The benchmarking procedure (the list of software and test conditions) is described here. To make the diagrams easier to read, the results are represented in percent (100% stand for the result of Intel Core 2 Quad Q9300 in each test). The detailed results and absolute values are provided in this spreadsheet.
It's not the first time that 3D modelling suites prefer Core 2 processors. This can actually be said about all non-optimized or insufficiently optimized applications. AMD products can only catch up by means of a noticeably higher clock rate. Or faster memory (note the 3rd place of Athlon II X3). However, Celerons are still too cut down compared to full-fledged inexpensive models, so, priced similarly to E3200, Athlon II X2 215 easily outperforms the more expensive E3300. Overclocking lets it catch up with the senior model in that series. Smaller cache is compensated by faster RAM. But even the junior Pentium is out of reach.
Rendering suites are much better optimized, because performance at this stage is solely determined by PC and software, not user. These tests change the situation radically. Celeron is out, because even Pentium E5300 loses a little. Overclocking provides an almost linear performance boost, but, at the same clock rate, Õ2 255 remains faster -- cache plays its role, when it's so limited. Catching up with the junior Athlon II X3 is out of the question. We'd have to overclock the CPU to more than 4GHz, something a regular home user won't do.
Similar to the first group of tests, the third and subsequent cores do not help. However, you can get more performance by increasing the speed and reducing memory latencies. Then it comes to differences. Firstly, overclocking provides an almost linear performance boost (like in the second group of tests). Secondly, the difference between 512MB and 1MB of cache per core is quite noticeable. As is the difference between 1MB and 2MB of shared cache. In general, performing in the normal mode, Athlon II X2 215 fits right between Celeron E3300 and Pentium E5300. Judging by the absolute result, we can assume this CPU is faster than any Celeron processor, including E3400, but slower than any 45nm Pentium CPU, including the recently put out of production E5200. This is a good result for Athlon II X2 215, considering its retail price is similar to that of Celeron E3200.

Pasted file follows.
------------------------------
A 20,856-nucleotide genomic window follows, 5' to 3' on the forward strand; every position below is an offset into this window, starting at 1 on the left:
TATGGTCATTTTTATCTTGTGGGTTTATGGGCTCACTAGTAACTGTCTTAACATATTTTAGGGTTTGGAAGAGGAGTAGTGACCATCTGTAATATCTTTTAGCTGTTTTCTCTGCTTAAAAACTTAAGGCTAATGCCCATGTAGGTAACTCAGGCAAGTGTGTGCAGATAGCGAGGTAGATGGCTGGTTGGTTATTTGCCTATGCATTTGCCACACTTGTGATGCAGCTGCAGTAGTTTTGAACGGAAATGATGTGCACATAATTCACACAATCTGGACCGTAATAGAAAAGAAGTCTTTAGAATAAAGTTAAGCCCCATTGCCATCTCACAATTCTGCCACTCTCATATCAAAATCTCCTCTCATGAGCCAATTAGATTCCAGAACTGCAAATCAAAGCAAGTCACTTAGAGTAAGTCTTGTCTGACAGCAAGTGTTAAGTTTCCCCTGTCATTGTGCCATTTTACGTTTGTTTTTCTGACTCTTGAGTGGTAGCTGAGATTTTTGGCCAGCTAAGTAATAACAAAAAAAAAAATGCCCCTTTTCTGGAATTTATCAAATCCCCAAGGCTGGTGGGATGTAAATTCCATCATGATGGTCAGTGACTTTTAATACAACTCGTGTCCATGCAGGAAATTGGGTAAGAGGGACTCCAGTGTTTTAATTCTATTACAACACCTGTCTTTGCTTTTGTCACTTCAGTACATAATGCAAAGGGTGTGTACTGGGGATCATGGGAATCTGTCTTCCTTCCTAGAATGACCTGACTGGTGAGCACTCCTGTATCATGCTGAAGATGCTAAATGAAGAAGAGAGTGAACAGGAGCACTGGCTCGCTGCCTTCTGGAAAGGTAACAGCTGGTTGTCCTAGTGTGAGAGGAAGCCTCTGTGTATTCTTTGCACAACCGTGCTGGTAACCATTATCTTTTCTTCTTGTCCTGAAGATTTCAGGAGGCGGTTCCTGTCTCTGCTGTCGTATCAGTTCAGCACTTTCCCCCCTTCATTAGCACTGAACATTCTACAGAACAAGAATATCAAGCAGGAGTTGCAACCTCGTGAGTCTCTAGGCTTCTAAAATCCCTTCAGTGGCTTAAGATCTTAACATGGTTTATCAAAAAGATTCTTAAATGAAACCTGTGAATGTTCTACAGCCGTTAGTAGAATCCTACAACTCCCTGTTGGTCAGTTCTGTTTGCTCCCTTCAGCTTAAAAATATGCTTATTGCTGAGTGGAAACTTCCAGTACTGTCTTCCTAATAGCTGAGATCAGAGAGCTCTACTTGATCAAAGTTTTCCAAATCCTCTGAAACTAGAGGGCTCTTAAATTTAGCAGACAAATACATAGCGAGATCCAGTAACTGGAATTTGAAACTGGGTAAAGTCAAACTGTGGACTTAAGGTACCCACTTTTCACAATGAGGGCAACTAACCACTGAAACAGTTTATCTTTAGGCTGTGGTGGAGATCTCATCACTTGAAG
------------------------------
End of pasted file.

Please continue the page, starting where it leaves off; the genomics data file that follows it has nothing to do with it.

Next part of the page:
The less optimized an application is, the better the Core 2 architecture works with it. Even Celeron looks good in this group of tests, not lagging much behind Athlon II processors. All Pentiums are even faster. It's all because of non-professional software like ACDSee, Corel PaintShop Pro and PhotoImpact. Photoshop already demonstrates a kind of equality -- between the higher-end Athlon II X2 (X3 breaks away, because Photoshop is partially optimized for multi-core) and lower-end Pentiums. So the low-end Athlon II X2 -- 215 -- is out of competition. It only can compete with older Athlon X2, Celeron, Pentium and Core 2 Duo processors.
Small cache, memory up to DDR3-1066. Obviously, no surprises are in order in the data compression tests. Athlon II X2 215 still outperforms Celeron E3300. Even though the latter works with DDR2. If these LGA775 processors had DDR3 to work with, the results would be even better. Anyway, you can see that performance is adequate to processor's market niche, but that's it. Overclocking lets it get closer to the middle, but provides no records.
As we already know, Visual Studio is a fine example of optimization for all means of increasing CPU performance. Since the most advanced way is to add more cores, obviously, the results of Athlon II X3 425 need not be commented. At the same clock rate, it outperforms the reviewed processor by about 1.5 times, which is an almost linear dependence on the number of cores and memory bandwidth. But VS2008 likes cache a bit more than memory, so the results of the overclocked X2 215 greatly lag behind those of X2 255, despite the same core clock rate and higher memory frequency. In terms of competing with rival products, everything is as AMD has planned. On rollout, X2 215 was to compete with Pentium E5200, which was the series' junior. And it did the job. Besides, it's a bit behind E5300 (it would outperform the Pentium, if the latter worked with DDR3 memory). However, outperforming E5300 is not required. Considering the price similar to that of Celeron E3200, outperforming E3300 will do.
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